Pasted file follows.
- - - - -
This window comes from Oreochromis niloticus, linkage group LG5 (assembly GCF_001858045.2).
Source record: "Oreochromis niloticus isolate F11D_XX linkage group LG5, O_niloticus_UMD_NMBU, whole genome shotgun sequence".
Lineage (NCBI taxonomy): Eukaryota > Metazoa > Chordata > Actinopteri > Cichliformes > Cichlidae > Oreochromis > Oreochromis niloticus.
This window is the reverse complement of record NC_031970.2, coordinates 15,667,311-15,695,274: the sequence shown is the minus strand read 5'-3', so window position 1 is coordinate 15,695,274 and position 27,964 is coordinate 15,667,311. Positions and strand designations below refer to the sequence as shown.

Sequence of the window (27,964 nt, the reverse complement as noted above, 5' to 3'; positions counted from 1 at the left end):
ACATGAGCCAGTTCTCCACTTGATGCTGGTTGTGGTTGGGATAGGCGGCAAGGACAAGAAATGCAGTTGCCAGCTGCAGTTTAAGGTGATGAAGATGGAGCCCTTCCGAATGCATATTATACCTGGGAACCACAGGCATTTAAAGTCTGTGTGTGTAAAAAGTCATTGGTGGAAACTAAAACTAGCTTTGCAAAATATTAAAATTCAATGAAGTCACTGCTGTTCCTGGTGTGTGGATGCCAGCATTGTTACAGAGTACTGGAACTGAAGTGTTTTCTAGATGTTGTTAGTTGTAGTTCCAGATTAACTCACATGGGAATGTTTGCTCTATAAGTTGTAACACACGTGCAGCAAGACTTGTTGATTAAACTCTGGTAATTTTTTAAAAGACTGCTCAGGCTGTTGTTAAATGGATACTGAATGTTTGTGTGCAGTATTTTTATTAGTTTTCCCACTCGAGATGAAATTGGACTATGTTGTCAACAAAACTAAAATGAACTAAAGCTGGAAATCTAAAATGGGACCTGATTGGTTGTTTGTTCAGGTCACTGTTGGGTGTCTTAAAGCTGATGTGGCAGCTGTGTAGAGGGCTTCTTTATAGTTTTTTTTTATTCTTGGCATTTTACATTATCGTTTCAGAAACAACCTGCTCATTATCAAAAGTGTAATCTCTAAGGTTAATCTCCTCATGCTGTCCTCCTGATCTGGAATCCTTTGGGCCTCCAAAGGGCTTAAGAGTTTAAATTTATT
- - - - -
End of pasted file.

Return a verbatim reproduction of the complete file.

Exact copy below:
This window comes from Oreochromis niloticus, linkage group LG5 (assembly GCF_001858045.2).
Source record: "Oreochromis niloticus isolate F11D_XX linkage group LG5, O_niloticus_UMD_NMBU, whole genome shotgun sequence".
Lineage (NCBI taxonomy): Eukaryota > Metazoa > Chordata > Actinopteri > Cichliformes > Cichlidae > Oreochromis > Oreochromis niloticus.
This window is the reverse complement of record NC_031970.2, coordinates 15,667,311-15,695,274: the sequence shown is the minus strand read 5'-3', so window position 1 is coordinate 15,695,274 and position 27,964 is coordinate 15,667,311. Positions and strand designations below refer to the sequence as shown.

Sequence of the window (27,964 nt, the reverse complement as noted above, 5' to 3'; positions counted from 1 at the left end):
ACATGAGCCAGTTCTCCACTTGATGCTGGTTGTGGTTGGGATAGGCGGCAAGGACAAGAAATGCAGTTGCCAGCTGCAGTTTAAGGTGATGAAGATGGAGCCCTTCCGAATGCATATTATACCTGGGAACCACAGGCATTTAAAGTCTGTGTGTGTAAAAAGTCATTGGTGGAAACTAAAACTAGCTTTGCAAAATATTAAAATTCAATGAAGTCACTGCTGTTCCTGGTGTGTGGATGCCAGCATTGTTACAGAGTACTGGAACTGAAGTGTTTTCTAGATGTTGTTAGTTGTAGTTCCAGATTAACTCACATGGGAATGTTTGCTCTATAAGTTGTAACACACGTGCAGCAAGACTTGTTGATTAAACTCTGGTAATTTTTTAAAAGACTGCTCAGGCTGTTGTTAAATGGATACTGAATGTTTGTGTGCAGTATTTTTATTAGTTTTCCCACTCGAGATGAAATTGGACTATGTTGTCAACAAAACTAAAATGAACTAAAGCTGGAAATCTAAAATGGGACCTGATTGGTTGTTTGTTCAGGTCACTGTTGGGTGTCTTAAAGCTGATGTGGCAGCTGTGTAGAGGGCTTCTTTATAGTTTTTTTTTATTCTTGGCATTTTACATTATCGTTTCAGAAACAACCTGCTCATTATCAAAAGTGTAATCTCTAAGGTTAATCTCCTCATGCTGTCCTCCTGATCTGGAATCCTTTGGGCCTCCAAAGGGCTTAAGAGTTTAAATTTATT